Microsoft® Windows 2000 Knowledge Center
Applying Service Packs In Windows 2000
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Applying Service Packs in Windows 2000 Has Never Been Easier!
As we’ve mentioned elsewhere on our Web site, Microsoft has indeed made applying Service Packs easier in its latest release of Windows NT. When Microsoft introduced Windows 2000, one of its goals was to simplify the process of updating and applying hot fixes to the NT operating system. If you’re a Windows NT 4.0 user, you have undoubtedly notices that most Windows NT 4.0 service packs cause more problems than they fix. Our experience with installing and using Service Pack 1 (SP1) with Windows 2000 has proven to us that Microsoft is doing everything possible make their goal a reality.
There are still some issues to be careful of, especially in those areas where you have applied a Hot Fix only to find out that it was broken by the application of Service Pack 1. By trying to make the application of Service Packs easier and less troublesome, Microsoft has found that in concatenating or chaining together service packs and hot fixes, you can undo some of the security fixes that the hot fixes were supposed to fix in the first place. Microsoft has released a tool and patch that will allow you to diagnose and eliminate the effects of the anomalies in the packaging of hot fixes for English language versions of Microsoft® Windows 2000. Under certain circumstances, these anomalies could cause the removal of some hot fixes, which could include some security patches, from a Windows 2000 system. You can learn more about that by clicking here.
Not only is this first Windows 2000 service pack streamlined, Windows 2000 itself is service pack “aware”. When you install a service pack, Windows 2000 remembers that it has been installed as well as the installation point from which you installed it, and whether it was from a CD, server share or a “Slipstreamed” installation point. Any time you install a new service or component, Windows will get the files it needs from both the original Windows 2000 media as well as any updated files from the service pack installation point. No longer will you have to repeatedly reapply a service pack after installing new services or components. And it gets even easier!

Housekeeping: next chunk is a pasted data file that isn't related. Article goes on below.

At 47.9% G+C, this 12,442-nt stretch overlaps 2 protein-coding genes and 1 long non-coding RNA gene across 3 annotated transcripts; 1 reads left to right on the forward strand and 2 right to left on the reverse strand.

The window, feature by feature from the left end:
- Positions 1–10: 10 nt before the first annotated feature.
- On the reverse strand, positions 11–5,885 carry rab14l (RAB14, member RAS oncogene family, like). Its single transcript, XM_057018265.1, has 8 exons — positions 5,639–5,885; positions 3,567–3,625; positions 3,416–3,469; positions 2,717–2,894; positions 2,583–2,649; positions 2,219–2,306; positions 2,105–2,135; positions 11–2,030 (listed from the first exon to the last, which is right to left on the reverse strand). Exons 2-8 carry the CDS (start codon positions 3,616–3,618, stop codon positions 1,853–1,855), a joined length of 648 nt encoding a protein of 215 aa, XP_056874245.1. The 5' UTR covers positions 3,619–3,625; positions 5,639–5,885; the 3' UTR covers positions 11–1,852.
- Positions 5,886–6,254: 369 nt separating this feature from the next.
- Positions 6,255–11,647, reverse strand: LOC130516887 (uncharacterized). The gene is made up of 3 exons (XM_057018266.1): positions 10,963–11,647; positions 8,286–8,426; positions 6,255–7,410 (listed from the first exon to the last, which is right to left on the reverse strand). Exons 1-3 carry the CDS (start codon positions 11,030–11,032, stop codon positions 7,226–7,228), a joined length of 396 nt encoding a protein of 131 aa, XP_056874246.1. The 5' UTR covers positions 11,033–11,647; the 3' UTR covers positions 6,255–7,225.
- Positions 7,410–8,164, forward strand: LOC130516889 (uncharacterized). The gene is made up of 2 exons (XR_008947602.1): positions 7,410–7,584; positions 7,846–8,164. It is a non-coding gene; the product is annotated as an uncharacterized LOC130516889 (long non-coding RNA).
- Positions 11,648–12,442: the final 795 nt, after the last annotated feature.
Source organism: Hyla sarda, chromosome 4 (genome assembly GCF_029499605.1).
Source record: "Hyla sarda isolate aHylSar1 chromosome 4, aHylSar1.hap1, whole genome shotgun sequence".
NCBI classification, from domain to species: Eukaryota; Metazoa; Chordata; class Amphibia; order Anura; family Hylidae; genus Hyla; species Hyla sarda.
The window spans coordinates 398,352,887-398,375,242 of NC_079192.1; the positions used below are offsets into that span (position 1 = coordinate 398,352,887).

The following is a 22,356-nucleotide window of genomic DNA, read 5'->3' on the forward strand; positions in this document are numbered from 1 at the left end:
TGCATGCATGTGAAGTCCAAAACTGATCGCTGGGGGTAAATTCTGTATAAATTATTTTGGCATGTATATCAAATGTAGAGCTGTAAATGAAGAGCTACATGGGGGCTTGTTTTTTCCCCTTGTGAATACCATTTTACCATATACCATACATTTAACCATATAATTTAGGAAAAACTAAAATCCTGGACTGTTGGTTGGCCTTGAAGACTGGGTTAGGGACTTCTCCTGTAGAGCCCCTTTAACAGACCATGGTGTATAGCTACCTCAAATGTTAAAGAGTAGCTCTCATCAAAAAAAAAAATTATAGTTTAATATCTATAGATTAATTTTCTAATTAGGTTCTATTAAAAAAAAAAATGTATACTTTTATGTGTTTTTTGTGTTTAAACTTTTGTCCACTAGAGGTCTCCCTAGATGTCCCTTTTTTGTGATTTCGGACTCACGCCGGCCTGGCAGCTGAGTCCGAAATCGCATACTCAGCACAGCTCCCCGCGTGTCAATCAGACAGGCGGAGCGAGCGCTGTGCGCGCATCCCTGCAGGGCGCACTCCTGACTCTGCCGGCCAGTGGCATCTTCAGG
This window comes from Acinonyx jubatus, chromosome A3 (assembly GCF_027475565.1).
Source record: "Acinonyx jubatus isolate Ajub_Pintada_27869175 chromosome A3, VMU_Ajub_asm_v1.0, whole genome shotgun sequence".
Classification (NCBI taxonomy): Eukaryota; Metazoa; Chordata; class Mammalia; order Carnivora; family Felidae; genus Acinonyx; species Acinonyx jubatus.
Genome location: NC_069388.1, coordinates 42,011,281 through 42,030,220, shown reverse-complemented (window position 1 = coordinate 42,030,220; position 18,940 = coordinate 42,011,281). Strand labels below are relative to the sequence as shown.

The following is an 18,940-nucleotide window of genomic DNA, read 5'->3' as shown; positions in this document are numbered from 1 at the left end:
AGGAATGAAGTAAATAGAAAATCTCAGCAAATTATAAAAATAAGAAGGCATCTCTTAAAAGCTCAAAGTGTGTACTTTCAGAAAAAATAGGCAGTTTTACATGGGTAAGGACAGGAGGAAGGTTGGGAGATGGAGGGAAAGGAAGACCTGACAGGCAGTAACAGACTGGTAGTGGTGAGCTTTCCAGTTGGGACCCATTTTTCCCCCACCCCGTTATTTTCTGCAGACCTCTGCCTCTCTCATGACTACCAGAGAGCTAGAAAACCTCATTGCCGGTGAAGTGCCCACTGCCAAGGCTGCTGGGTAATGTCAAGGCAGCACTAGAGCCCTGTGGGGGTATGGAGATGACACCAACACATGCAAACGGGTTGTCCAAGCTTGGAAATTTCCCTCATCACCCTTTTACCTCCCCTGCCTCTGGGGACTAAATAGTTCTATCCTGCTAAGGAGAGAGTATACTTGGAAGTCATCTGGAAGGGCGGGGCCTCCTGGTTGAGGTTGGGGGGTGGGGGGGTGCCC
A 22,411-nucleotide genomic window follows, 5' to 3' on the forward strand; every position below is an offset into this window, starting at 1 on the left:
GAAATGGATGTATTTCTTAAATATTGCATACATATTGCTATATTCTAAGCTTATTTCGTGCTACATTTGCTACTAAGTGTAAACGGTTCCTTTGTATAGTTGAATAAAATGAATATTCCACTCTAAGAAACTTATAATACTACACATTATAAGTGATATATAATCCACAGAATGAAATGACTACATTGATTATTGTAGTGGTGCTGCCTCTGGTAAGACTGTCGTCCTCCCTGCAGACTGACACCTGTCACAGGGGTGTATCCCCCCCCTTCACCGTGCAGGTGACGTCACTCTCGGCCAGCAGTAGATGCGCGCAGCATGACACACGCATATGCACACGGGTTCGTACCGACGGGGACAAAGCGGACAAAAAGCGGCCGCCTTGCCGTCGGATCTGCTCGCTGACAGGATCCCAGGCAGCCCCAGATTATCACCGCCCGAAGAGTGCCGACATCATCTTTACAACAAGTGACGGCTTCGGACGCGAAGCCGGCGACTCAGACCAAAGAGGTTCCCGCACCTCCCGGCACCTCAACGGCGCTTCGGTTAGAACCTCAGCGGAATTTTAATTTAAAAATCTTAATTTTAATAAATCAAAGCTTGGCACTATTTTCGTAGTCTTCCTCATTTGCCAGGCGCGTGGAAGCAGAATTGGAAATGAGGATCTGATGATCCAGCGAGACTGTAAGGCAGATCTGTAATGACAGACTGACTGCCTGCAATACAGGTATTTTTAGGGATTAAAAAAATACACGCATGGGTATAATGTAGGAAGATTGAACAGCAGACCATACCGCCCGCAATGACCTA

“Slipstream, what does that mean?” Aside from easy of use, this first Windows 2000 Service Pack comes with the ability to “slipstream” the service pack into a distribution point. In essence, this means you can apply the service pack directly to a copy of the original installation files on either a network share or second drive. Then, when you install from that “slipstreamed” installation point, the newly setup machine will already have the service pack installed. You can read more about slipstreamed installations by clicking here! There is a minor glitch or two though, so make sure that you read the segments we have provided regarding slipstreaming and you won’t have any problems.
What’s in the Service Pack?
Service Pack 1 provides an assortment of 272 bug fixes and performance enhancements. It is available either on a CD-ROM, or you can download it from Microsoft’s Web site. Installing the entire service pack requires as much as 87MB of disk space, therefore unless you have a high-bandwidth Internet connection you may want to consider purchase the CD-ROM given its low price. You can see each of the fixes and enhancements in the Service Pack by clicking here.
To install this new Service Pack, you’ll need a considerable amount of disk space on the partition where Windows 2000 resides. Microsoft provides the total space requirements as noted in the chart below. If you should choose to uninstall Service Pack 1, you’ll need even more space, 345MB total for Windows 2000 Professional, and 445MB for Windows 2000 Server or Advanced Server.
*Space Requirements – Windows 2000 Professional, courtesy of Microsoft Corporation
|Service Pack only||10 MB|| 10 MB (for the Service Pack)
130 MB (for the files normally stored on the Service Pack CD)
|10 MB||140 MB|
|Working space (this space used during installation only and does not contribute to overall space requirement for your computer)||40 MB||190 MB|
|Un-installation files*||205 MB||205 MB|
|215 MB||345 MB|
Installing Service Pack 1
The easiest method to install Service Pack 1 is to use the Service Pack CD which can be purchase from Microsoft for U.S. $14.95 (CDN $19.95) plus $5 shipping and handling (CDN $7.50). It’s available in English and French.
When you insert the CD, Microsoft’s Internet Explorer (IE) pops up, displaying a Web page that contains information about the service packs features and a link to launch update.exe, which starts the actual installation from the CD-ROM.